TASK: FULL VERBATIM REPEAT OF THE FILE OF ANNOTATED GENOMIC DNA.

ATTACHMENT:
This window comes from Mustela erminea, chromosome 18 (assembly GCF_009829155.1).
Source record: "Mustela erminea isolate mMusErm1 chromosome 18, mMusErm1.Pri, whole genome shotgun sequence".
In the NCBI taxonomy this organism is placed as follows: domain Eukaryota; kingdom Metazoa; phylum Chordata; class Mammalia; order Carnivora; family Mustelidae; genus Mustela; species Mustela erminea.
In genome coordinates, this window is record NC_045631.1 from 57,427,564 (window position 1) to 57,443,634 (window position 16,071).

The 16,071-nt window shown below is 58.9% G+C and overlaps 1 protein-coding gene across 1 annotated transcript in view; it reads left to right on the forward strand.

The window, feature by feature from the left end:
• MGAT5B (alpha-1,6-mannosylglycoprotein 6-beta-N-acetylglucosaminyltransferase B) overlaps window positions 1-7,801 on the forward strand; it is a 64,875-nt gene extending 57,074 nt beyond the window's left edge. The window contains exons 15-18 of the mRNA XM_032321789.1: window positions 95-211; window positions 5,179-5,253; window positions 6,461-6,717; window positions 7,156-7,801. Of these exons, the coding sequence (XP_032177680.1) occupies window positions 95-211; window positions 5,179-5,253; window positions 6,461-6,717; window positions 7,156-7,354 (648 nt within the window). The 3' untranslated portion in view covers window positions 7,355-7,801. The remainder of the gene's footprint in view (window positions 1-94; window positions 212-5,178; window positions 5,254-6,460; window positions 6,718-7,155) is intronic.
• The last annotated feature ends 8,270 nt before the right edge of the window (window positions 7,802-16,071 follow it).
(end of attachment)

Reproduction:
This window comes from Mustela erminea, chromosome 18 (assembly GCF_009829155.1).
Source record: "Mustela erminea isolate mMusErm1 chromosome 18, mMusErm1.Pri, whole genome shotgun sequence".
In the NCBI taxonomy this organism is placed as follows: domain Eukaryota; kingdom Metazoa; phylum Chordata; class Mammalia; order Carnivora; family Mustelidae; genus Mustela; species Mustela erminea.
In genome coordinates, this window is record NC_045631.1 from 57,427,564 (window position 1) to 57,443,634 (window position 16,071).

The 16,071-nt window shown below is 58.9% G+C and overlaps 1 protein-coding gene across 1 annotated transcript in view; it reads left to right on the forward strand.

The window, feature by feature from the left end:
• MGAT5B (alpha-1,6-mannosylglycoprotein 6-beta-N-acetylglucosaminyltransferase B) overlaps window positions 1-7,801 on the forward strand; it is a 64,875-nt gene extending 57,074 nt beyond the window's left edge. The window contains exons 15-18 of the mRNA XM_032321789.1: window positions 95-211; window positions 5,179-5,253; window positions 6,461-6,717; window positions 7,156-7,801. Of these exons, the coding sequence (XP_032177680.1) occupies window positions 95-211; window positions 5,179-5,253; window positions 6,461-6,717; window positions 7,156-7,354 (648 nt within the window). The 3' untranslated portion in view covers window positions 7,355-7,801. The remainder of the gene's footprint in view (window positions 1-94; window positions 212-5,178; window positions 5,254-6,460; window positions 6,718-7,155) is intronic.
• The last annotated feature ends 8,270 nt before the right edge of the window (window positions 7,802-16,071 follow it).